Step 3: Find the Old Title (Option 2)

If the seller didn’t register the car, then you have some detective work to do.

Your first step is to hunt down the last title owner. Your VHR should list the current/past owner. If they listed the car in your state, then you can contact the DMV and ask for the previous owner’s title information.

Is the last titleholder out of state? The transaction is more complicated, but in theory, you can request the contact details from the DMV in their state.

Once you get hold of the title owner, you can ask them to complete Option 1 (apply for a duplicate title). Then, they can send it to you, and you can register the car in your name.

Is the Car Worth the Hassle?

In an ideal world, the title is only misplaced. In this scenario, pulling the VHR, running the VIN and making a trip to the DMV will get you a new one. When this happens, there’s no (title related) reason not to buy the car and continue on your merry way.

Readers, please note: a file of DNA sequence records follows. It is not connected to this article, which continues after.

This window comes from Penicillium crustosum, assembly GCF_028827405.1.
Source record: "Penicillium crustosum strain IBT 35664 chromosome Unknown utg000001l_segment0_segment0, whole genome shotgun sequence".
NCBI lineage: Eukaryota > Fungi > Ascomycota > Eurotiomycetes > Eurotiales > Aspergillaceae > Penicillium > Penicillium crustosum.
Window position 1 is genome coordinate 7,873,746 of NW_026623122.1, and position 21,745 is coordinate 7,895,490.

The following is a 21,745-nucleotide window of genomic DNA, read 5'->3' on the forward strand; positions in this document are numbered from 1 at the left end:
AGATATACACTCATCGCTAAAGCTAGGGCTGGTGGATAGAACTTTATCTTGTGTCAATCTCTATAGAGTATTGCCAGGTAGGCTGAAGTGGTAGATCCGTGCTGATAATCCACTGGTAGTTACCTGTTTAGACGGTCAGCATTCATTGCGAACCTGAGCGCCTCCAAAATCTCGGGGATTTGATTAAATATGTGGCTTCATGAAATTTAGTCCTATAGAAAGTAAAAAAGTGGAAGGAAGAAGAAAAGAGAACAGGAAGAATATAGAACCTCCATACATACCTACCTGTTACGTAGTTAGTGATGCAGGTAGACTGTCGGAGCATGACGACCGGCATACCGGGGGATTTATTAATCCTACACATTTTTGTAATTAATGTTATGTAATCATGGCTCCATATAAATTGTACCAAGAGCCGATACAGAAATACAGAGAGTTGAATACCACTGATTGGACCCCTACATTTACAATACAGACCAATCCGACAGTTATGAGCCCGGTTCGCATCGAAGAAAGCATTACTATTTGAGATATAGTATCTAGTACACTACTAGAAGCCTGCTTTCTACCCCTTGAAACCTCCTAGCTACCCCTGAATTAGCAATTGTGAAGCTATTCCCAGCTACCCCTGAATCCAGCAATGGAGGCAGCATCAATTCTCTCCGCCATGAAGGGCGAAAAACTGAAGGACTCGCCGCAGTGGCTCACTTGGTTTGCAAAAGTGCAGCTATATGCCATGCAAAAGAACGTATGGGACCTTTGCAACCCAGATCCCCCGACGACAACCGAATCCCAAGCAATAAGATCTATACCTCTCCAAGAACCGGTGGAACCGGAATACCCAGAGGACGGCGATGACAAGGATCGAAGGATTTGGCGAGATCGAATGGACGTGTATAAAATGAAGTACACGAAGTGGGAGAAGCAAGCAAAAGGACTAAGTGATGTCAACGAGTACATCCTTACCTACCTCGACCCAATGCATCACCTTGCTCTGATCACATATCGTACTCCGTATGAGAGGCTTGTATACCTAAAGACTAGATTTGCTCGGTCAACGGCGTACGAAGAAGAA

However, keep in mind that if the title is more than lost, and you have a case of title jumping on your hands, the process is more complicated. Not only does it take more research and time at the DMV, but you won’t have the car for days or even weeks.

It’s up to you to decide whether the car is worth it or if it’s easier to hunt down a different vehicle (with a title).

Ultimately, it depends on how much time you have, how much you want the car, and whether you are willing to do what it takes to own it legally.

Buying a Car With No Title? No Problem

Buying a car with no title is always a hassle, but in many cases, replacing the title isn’t too much trouble. You do, however, need to make sure you do your homework and be willing to bow out of the transaction if things look too dodgy.

Do you have a car without a title that you want to sell? Let us know. If you have a junk car that you need to get rid of, click here to get a free transparent estimate. We’ll even pick it up.